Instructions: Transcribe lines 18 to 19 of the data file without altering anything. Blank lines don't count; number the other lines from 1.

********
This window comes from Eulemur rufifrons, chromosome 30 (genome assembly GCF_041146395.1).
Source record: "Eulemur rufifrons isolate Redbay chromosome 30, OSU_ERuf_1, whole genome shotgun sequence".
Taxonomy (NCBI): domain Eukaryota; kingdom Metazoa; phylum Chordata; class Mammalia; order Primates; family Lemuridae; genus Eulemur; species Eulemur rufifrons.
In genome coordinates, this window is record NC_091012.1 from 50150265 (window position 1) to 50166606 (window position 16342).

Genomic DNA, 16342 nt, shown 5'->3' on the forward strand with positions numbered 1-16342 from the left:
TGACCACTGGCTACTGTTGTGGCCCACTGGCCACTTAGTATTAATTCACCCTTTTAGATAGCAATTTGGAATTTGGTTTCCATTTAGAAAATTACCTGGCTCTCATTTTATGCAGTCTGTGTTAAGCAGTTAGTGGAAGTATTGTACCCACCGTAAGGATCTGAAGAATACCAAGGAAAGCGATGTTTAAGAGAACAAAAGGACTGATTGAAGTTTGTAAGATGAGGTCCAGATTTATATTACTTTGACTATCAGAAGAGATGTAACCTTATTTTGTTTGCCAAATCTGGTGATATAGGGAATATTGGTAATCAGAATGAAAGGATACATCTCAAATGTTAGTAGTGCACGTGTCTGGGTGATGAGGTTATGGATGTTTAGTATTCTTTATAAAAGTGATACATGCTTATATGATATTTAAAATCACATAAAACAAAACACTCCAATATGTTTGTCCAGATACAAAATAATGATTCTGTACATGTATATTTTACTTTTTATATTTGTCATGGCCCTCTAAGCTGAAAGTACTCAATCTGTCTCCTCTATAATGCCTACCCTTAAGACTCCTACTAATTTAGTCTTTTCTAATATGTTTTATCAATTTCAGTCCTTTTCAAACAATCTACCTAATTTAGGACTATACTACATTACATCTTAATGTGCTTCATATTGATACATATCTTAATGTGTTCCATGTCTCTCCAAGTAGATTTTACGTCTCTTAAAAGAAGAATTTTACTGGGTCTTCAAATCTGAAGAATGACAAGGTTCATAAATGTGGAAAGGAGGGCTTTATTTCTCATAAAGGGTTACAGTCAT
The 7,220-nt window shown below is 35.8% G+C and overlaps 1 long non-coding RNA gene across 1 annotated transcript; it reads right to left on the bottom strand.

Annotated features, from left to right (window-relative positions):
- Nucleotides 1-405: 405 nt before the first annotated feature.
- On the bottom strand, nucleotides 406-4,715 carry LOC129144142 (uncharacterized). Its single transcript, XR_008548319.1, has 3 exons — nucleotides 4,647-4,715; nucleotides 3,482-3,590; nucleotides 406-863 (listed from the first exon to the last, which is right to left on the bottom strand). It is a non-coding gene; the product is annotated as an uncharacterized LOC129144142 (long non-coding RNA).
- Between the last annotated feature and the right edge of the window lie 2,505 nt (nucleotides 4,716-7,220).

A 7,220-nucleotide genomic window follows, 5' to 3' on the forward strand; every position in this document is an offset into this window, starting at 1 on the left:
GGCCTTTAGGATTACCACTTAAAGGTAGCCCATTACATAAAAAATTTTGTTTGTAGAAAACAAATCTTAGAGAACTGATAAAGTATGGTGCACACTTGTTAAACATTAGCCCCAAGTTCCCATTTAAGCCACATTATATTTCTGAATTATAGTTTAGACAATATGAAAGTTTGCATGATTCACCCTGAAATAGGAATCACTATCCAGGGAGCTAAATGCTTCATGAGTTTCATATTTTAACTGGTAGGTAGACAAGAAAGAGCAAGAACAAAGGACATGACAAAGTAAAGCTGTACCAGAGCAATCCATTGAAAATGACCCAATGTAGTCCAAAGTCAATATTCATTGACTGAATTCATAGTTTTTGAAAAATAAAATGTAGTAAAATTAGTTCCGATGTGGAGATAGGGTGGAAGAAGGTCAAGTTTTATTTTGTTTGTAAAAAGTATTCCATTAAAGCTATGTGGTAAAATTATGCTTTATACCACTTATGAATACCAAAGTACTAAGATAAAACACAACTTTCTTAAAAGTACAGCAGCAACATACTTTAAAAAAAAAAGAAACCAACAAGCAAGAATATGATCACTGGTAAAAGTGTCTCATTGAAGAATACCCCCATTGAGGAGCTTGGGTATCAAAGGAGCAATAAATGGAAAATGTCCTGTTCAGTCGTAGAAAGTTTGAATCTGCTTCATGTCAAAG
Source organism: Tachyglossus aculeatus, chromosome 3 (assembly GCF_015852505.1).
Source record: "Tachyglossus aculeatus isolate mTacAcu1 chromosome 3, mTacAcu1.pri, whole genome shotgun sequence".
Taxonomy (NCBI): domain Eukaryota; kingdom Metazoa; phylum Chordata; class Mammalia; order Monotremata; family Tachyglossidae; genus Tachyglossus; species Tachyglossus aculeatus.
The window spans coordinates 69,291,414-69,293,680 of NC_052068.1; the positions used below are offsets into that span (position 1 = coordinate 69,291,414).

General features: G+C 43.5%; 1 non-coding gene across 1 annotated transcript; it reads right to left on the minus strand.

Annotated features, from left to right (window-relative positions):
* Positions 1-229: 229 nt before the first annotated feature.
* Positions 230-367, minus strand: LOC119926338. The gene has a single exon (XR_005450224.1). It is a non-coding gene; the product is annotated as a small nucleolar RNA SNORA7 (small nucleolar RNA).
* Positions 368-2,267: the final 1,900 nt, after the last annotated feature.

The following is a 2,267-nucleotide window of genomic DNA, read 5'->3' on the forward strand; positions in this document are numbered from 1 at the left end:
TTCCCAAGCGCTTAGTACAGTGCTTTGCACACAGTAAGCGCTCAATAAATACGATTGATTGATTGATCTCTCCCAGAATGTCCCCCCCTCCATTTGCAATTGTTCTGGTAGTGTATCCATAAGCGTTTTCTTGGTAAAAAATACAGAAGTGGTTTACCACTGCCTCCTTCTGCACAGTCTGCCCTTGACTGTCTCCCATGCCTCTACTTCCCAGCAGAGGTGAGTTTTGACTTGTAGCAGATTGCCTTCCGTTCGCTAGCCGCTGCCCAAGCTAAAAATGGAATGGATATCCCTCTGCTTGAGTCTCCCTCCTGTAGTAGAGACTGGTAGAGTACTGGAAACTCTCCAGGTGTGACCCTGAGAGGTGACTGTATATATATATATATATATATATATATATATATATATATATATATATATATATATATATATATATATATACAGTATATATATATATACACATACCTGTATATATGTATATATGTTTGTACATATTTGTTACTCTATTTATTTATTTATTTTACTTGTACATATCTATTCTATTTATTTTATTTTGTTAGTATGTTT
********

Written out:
General features: G+C 43.5%; 1 non-coding gene across 1 annotated transcript; it reads right to left on the minus strand.

Annotated features, from left to right (window-relative positions):